“I will give you my word that I will be a kindler, gentler councilperson. I wear my emotions on my sleeve. When I am attacked unjustly, I react. I am not going to do that any more. All I am going to do is work hard on issues to create a better Ridgecrest.”
Bauduin said that he could not compete with Morgan’s experience, but that his extensive leadership experience would translate to the responsibilities of a councilmember. He added that coming without baggage could be an asset.
Among his priorities with the city would be finding activities for youth in the community and creating and maintaining a balanced budget with a reserve and a plan for contingencies.
“I know you don’t have experience, but are you willing to learn?” asked Acton. “The voters said they want change. That’s why me and Mr. Sanders are sitting up here.”
Clark asked what he would do if members of the staff or community said they wanted him to do things differently. Bauduin said that good governance comes down to telling someone no and having them thank you for it.
Sanders asked how much sway public opinion would have over him. Bauduin answered that he learned from 21 years in the Marine Corps to solicit other opinions. “Einstein was not the smartest man on the planet, he just knew who to ask.”
Tallman said he stood before the council alone and unafraid, and wearing the bulletproof vest that was required of a councilman. He said that differed from Morgan because he didn’t have city experience, but noted that he also had a wide range of experience in other areas. He said he believed in listening to the public, including those who did not regularly attend meetings.
Mower said that he understood the necessity of adapting in order to survive. He said he would approach city challenges with a logical frame of mind. He would make decisions that were best for the community, but would not do anything that went against the grain of his moral fiber. “I want to see this city prosper.”
Asked what he would do to increase transparency, Mower noted that he got on the council after members of the public recalled councilmembers for not being transparent enough. “You’ve got to do everything you can to make people see that you are willing to listen and that good decisions are being made openly in public.”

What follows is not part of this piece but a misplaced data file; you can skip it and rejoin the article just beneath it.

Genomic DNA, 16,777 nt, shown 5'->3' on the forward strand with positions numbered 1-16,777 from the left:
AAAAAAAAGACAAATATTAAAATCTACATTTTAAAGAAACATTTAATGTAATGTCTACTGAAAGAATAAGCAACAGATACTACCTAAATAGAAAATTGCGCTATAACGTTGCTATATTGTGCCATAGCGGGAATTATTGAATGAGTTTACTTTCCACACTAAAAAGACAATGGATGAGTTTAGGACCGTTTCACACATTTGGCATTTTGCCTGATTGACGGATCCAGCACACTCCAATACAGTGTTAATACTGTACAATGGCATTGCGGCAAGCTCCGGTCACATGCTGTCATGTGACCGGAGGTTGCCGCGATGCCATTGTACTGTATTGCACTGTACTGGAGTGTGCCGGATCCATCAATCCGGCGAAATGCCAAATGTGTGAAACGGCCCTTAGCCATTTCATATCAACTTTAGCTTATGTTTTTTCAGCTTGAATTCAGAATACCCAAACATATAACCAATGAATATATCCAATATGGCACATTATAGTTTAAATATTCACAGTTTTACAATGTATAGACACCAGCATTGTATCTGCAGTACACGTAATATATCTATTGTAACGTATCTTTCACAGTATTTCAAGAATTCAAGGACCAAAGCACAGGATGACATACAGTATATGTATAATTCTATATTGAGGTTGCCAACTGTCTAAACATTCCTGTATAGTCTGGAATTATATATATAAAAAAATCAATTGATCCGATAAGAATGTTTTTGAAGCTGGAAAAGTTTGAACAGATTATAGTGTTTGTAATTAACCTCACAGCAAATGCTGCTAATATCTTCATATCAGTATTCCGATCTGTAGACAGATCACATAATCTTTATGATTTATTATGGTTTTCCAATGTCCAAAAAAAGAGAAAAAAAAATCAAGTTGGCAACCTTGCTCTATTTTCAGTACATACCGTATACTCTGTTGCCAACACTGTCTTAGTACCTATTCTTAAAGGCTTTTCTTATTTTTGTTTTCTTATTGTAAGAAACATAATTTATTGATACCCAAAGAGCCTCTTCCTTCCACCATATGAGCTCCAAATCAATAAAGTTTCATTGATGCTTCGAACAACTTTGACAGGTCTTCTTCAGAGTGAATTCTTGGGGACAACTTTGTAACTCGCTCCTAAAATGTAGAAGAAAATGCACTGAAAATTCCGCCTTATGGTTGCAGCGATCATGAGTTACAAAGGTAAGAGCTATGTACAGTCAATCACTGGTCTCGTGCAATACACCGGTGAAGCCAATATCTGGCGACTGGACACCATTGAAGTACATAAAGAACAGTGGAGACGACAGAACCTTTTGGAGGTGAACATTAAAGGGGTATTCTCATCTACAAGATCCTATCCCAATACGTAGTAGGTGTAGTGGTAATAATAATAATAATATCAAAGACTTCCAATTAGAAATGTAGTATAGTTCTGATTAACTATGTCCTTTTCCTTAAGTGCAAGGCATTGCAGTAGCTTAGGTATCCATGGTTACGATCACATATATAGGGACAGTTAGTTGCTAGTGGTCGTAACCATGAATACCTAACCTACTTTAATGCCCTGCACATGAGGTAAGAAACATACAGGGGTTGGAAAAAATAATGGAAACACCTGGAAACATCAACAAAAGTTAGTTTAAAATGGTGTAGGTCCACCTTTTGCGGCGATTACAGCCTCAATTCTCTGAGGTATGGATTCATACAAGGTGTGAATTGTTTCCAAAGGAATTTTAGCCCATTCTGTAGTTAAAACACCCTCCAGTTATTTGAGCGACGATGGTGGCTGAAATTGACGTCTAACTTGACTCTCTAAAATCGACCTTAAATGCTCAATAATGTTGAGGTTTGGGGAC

Pope said that city government was not the only experience necessary, but underscored the value of leadership experience. “I truly listen to what people say, and then I take what they say so that they can understand that their opinion may not be exactly what we’re talking about.”
He described himself as a partisan maverick who ran a state Senate campaign against Jean Fuller. “I am the most conservative Democrat you’ll meet in your life,” he said.
“You cannot be an effective leader standing on either side of the spectrum.”
Sanders asked what principles he believed led to good government. “Pure honesty,” said Pope.
When Clark opened up public comment, he asked speakers to limit their input to support of the candidates they like. “Have some compassion. The candidates are patriots for being willing to expose themselves.”
Witt said she was troubled by some of the councilmembers, who referenced private discussions with candidates before the public meeting. She asked if candidates reached out to councilmembers, or vice versa. None responded.
“You asked about transparency,” Robert Eierman said to the council. “You had an opportunity to answer and you blew it again. That’s why you don’t have the trust of the public. You sit there like bumps on a log and won’t respond.”
He said the trend of local voters had shifted in recent years from repeatedly electing all incumbents to re-electing only half incumbents to re-electing no incumbents. “Listen to what the public is saying.”
Scott Garver reiterated that concept. “At every turn the voters have suggested that new blood is the way to go. I know that Morgan has the qualifications, the honoraria, the titles and has given countless hours … I wish you the best of luck and hope and trust that the four of you will do what is best for the community.”
In the end Holloway, Clark and Acton voted for Morgan, and Sanders voted for Bauduin.
“To the community of Ridgecrest, I promise you I will work hard,” said Morgan, who was sworn in after the vote.
“I already heard the comment as I walked up to the lectern, ‘The fix is in.’ You’re going to have to deal with that for the next 14 months. I am sorry certain individuals in the community feel that way.”
“Frankly, I’m sick of trying to appease this crowd over here,” said Holloway. “Some people are never going to be happy. I am confident in our decision. Let the jabs begin.”
Morgan’s appointment leaves an opening on the Planning Commission. City Manager Dennis Speer said he expected the council to fill that vacancy at a future meeting.Story First Published: 2013-09-18